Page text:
What do manual locking hubs do? I noticed that my truck comes equipped with them but I have no clue what their function is. Can someone enlighten me? (I could probably read about it in my owner's manual but I'll probably forget by the time I go home tonight!)
Second, when you shift into 4WD is there a light or something that should come on indicating the vehicle is in 4WD. My old F150 Lariat had that, but I don't see it on this truck.
Welcome to the world of manual 4wheelin'. The manual locking hubs do just that - locks the hubs to the front driveshaft. When you are not in 4WD, you want the front wheels to spin free from the front drive shaft or you will be using extra power to drive your truck - worse gas mileage. When you need 4WD, you lock your hubs so that the front driveshaft forces the front wheels to turn, hence 4WD? When you shift into 4WD, the 4x4 indicator should light onto the dash as you assumed, but then again I have a 99 and am not 100% sure about your 2004 - but it should.
If your truck is equipped with electronic-shift-on-the-fly 4wd you have the 4x4 switch on the dashboard. Your hubs will have two positions, "auto" and "lock".
In the "auto" position, the hubs will function just like your F150 did. The hubs are locked in and out automatically when you switch the 4wd control off and on. With the hubs in "auto" the dashboard switch performs 2 functions-it engages/disengages your transfer case AND locks/unlocks the hubs.
In the "lock" position, the hubs are locked in no matter if the 4wd switch is off or on. With the hubs on "lock" the only function the dashboard switch performs is to engage or disengage the transfer case.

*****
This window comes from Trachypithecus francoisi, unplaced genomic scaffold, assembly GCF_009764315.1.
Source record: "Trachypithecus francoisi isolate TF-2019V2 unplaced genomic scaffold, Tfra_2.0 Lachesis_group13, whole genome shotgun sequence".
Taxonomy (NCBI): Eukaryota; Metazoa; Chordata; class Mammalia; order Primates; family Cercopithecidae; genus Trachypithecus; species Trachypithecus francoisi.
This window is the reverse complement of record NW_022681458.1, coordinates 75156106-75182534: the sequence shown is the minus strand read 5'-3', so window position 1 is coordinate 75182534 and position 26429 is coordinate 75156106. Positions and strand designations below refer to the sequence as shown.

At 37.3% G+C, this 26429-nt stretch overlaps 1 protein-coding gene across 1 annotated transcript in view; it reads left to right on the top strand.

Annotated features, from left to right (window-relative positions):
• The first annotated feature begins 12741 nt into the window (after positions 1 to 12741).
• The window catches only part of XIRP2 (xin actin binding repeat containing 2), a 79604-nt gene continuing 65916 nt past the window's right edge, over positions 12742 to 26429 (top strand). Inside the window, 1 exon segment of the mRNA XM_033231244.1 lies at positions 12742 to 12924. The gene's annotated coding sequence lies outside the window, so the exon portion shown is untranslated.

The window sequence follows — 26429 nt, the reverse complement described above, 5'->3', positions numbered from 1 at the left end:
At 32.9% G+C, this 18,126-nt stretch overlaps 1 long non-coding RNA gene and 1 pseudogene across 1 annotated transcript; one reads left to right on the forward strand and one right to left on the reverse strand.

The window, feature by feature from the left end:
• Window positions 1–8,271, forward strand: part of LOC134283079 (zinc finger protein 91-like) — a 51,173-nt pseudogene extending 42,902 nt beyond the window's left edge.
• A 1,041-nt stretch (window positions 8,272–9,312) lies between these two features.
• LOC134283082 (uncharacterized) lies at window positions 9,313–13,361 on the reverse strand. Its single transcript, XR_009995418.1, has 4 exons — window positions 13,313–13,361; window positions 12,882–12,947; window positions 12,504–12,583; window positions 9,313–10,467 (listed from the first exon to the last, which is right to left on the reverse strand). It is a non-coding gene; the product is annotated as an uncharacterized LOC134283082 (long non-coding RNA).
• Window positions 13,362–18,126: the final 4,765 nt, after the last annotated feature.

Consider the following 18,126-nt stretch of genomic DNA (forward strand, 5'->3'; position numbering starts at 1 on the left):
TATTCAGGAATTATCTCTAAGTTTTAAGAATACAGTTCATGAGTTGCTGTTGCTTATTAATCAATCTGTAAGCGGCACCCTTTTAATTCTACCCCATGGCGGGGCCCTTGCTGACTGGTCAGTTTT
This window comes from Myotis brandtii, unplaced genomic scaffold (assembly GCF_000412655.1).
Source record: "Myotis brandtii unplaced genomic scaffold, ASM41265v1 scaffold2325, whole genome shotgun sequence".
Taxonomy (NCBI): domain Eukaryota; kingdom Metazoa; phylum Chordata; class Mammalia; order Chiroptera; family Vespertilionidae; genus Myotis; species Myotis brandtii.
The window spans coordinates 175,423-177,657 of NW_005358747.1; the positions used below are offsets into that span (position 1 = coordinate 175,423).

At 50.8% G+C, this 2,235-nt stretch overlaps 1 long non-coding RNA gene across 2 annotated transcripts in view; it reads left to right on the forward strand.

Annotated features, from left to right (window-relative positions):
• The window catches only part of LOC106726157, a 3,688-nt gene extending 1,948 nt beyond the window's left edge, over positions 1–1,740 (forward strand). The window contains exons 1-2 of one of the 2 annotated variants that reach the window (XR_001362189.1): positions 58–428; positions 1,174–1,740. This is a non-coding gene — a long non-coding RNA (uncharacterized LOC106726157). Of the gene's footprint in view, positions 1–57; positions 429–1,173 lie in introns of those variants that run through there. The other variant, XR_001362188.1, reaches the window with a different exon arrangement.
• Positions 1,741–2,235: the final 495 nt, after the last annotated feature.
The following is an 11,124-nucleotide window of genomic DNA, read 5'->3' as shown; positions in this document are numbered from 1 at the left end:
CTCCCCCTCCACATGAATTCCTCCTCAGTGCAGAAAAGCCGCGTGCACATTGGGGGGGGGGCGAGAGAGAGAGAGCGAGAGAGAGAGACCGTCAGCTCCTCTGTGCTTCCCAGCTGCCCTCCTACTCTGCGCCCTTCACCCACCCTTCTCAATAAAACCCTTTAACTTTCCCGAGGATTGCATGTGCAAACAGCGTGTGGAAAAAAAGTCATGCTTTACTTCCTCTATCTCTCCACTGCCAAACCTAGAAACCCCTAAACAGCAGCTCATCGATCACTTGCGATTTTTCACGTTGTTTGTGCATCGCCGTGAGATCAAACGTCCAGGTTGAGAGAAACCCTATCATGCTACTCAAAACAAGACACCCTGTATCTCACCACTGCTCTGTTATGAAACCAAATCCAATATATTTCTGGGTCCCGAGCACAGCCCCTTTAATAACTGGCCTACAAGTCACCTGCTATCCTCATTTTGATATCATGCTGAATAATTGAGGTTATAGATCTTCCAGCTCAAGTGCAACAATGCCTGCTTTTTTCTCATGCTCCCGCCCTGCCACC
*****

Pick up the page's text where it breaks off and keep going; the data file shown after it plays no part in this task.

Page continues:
The manual "lock" position is basically an override system in case the automatic hub locking system fails (which is not uncommon on all makes of auto-engaging 4wd vehicles). If the dash switch fails to engage the hubs you can get out and turn them in manually to the lock position.
For normal driving just leave them in auto and forget about them. If you keep them locked all the time you will get decreased mpg due to the increased drag on the front axle and also unneccesary wear on the front tires and axle.
If you have the manual 4wd system (the big black non-transmission lever on the floor) you a totally manual 4x4 system and have to lock the hubs in manually each time you want to go 4wd. All the the lever will ever do is engage the transfer case. The hubs are always completely dependant on you turning them in manually.
As far as the 4wd indicator light, my truck has the esof system (switch on dash) and auto locking hubs and it does have a yellow indicator light on the left side of the dash. It has a lighted "4X4" and a "LOW RANGE" depending what range you're in. In 4 low both of them light up.
I checked this morning and the hubs are in the "Auto" setting, but I swear when I engage the ESOF to 4x4 hi there is no light in the gauge cluster to indicate that. I'll double check again tonight. It could be that the light isn't working.
Can you tell if the truck is actually going into 4wd? When my F250 was new, I had to drive a few yards before it would engage. After it broke in it engages sitting still. Alot of guys complain about the reliability of this system but mine's been flawless so far-I have my truck in/out of 4H several times a week and I think using it regularly keeps it in good working order.
Try putting it in 4H in some dry grass or gravel. Stomp the gas and see if your front wheels pull.
Also, you might try putting the hubs in "lock" and see if the light will come on when you flip the ESOF on. If it lights up in "lock" but not in "auto" your front hub actuator is defective.
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